Promising Practice: CityBridge’s New Pilot Planning Tool
The CityBridge Education Program team has a new Pilot Plan and Learning Tool that we’re offering to the community. To introduce it, I’ve prepared this set of Frequently Asked Questions to help orient folks to this latest addition to our toolkit.
Wait, why did you create yet another pilot planning tool? Don’t you already have one?
It’s true! We have iterated on our pilot planning tools consistently in our Fellowship programming: here’s what we built in 2018, 2020 , 2021, and 2021 (again). Our tools are in “perpetual beta.” Based on feedback from teams in Design Studio and Design Fellowship, as well as results from their pilots and input from expert coaches, we’re constantly working to improve materials.
What’s new about this one?
In previous versions, we created detailed documents that relied on complex navigation schemes to help folks move back and forth between different parts of the planning process. Each section was full of boxes; the boxes were individually numbered. It was precise and exacting… It was also confusing!
In the new version, we’ve simplified things into six (and a half) sections. Each section includes a self-contained explanation of its purpose and the most important information necessary to plan a pilot. The intention here is to make the tool more self-contained, so that educators and social entrepreneurs can use it independently, without a CityBridge coach. We hope that it’s useful for alumni seeking micro grants!
What’s the most important part of the tool?
In the 2021-2022 school year, we tried to clarify what a strong pilot looks like by writing a rubric that set expectations for each part of the plan. Applying scores to each element of the pilot emphasized that each component—from empathy data to problem statements to learning questions—is important. But each important step in the process has to contribute to learning and reflection at the end of the pilot.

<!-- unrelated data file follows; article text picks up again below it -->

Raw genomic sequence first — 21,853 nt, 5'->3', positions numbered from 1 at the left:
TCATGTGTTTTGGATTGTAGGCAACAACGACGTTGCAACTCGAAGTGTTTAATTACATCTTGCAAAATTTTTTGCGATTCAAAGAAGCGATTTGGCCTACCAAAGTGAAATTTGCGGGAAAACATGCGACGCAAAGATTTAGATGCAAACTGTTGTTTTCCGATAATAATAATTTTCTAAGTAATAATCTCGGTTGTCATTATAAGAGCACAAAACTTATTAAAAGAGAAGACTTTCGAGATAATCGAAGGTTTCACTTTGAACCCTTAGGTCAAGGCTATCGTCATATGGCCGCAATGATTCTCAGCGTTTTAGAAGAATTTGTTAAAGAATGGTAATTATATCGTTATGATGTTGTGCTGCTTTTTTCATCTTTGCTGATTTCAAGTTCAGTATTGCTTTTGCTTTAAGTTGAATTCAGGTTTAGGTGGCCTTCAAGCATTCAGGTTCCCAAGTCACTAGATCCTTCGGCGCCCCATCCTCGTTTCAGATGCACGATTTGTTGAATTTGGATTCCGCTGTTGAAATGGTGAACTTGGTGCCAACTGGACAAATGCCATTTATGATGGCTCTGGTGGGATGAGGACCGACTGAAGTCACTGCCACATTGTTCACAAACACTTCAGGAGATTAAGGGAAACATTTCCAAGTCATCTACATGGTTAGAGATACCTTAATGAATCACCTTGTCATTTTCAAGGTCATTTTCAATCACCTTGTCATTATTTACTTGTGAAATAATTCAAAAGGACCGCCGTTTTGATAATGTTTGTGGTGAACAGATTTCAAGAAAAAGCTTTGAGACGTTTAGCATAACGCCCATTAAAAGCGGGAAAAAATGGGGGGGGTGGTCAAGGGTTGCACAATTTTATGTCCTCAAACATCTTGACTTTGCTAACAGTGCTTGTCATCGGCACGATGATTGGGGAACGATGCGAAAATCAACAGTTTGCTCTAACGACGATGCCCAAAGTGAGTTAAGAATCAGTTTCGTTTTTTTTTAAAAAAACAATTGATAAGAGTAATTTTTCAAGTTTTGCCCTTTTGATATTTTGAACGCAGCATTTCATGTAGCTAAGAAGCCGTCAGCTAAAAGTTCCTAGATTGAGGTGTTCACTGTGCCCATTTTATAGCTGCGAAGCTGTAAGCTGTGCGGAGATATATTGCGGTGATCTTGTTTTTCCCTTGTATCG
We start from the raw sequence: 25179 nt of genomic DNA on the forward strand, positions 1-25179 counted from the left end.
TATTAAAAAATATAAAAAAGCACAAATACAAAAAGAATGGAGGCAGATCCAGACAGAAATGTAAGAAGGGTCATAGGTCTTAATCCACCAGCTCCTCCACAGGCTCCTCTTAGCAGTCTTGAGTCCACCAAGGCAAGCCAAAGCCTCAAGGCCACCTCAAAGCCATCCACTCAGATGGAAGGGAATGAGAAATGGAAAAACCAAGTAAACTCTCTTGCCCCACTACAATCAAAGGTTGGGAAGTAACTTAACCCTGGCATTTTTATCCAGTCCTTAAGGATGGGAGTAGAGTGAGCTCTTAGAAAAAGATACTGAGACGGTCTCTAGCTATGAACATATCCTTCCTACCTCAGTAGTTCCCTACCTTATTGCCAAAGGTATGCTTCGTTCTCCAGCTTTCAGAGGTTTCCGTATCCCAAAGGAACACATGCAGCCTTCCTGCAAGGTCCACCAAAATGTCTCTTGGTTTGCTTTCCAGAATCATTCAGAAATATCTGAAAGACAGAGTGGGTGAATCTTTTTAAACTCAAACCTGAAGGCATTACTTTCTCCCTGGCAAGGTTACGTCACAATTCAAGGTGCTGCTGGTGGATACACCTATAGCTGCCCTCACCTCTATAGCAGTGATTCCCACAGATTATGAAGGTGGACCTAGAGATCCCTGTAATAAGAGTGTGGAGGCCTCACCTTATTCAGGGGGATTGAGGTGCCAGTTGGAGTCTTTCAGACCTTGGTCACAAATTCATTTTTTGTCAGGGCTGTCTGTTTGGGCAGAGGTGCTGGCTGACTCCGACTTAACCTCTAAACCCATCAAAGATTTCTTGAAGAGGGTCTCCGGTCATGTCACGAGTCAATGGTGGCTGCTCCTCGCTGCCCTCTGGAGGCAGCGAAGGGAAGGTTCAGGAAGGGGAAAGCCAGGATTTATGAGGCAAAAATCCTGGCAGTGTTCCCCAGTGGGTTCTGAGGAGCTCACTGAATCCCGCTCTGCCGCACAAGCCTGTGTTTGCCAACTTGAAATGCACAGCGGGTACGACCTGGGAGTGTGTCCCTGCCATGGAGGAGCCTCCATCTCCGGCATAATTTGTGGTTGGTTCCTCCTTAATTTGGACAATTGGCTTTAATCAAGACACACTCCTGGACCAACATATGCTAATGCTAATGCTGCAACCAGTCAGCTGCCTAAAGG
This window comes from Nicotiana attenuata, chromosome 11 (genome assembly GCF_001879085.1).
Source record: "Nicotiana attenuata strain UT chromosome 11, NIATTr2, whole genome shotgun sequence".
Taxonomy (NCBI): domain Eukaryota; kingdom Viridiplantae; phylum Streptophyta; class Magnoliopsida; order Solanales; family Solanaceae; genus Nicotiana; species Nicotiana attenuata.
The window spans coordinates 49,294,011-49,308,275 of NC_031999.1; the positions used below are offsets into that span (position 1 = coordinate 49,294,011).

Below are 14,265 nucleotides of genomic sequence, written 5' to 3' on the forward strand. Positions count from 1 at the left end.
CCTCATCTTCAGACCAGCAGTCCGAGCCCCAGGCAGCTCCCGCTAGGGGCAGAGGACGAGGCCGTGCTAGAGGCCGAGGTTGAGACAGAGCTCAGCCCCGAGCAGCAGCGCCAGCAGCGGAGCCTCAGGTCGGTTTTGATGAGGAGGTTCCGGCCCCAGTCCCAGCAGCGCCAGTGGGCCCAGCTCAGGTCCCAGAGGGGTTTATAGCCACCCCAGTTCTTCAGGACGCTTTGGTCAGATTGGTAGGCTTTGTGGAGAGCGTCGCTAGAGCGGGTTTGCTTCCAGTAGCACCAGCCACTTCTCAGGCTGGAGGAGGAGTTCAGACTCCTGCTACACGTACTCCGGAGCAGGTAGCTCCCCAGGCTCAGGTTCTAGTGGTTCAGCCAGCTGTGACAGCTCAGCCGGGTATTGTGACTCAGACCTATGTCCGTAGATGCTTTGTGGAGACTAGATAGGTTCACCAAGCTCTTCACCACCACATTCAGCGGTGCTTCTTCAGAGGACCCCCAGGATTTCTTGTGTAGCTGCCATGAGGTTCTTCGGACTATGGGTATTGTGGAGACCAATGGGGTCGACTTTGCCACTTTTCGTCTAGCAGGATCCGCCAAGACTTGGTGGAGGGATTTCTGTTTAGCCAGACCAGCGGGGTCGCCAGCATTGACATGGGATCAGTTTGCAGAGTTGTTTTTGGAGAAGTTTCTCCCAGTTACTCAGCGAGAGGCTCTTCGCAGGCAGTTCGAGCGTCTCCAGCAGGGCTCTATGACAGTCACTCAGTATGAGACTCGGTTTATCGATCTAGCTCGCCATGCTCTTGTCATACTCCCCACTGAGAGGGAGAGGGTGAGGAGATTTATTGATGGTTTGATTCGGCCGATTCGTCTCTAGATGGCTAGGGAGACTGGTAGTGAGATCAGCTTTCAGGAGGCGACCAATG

So while every step in the process is crucial, the keystone to a successful pilot, based on our work with dozens of teams over the past few years, is the reflection process, now part six in the revised tool. This is where teams push themselves to honestly consider the learning questions and hypotheses they proposed before running the pilot. How did colleagues feel about the new program? Did families attend the pop-up learning experience? Did students hit the intended learning goals in a new lesson? Was it feasible to get your idea up and running?
Each of the first five parts of the tool is a stepping stone to that reflective moment, but as we say to Fellowship teams: “a pilot only fails if you don’t learn anything.” It’s hard to know what you’ve learned if you don’t pause to reflect.
Who is this for?
Anyone who wants to start with the needs of students and stakeholders, then test a new approach. The pilot plan could help you design any number of tests, large or small. Not sure where to start? Get inspired with these templates based on pilots from teams in Design Fellowship.
What else do I need to know?
If you need help planning empathy interviews to kick off your piloting process, check out the “Building Empathy” section of our Incubator Toolkit.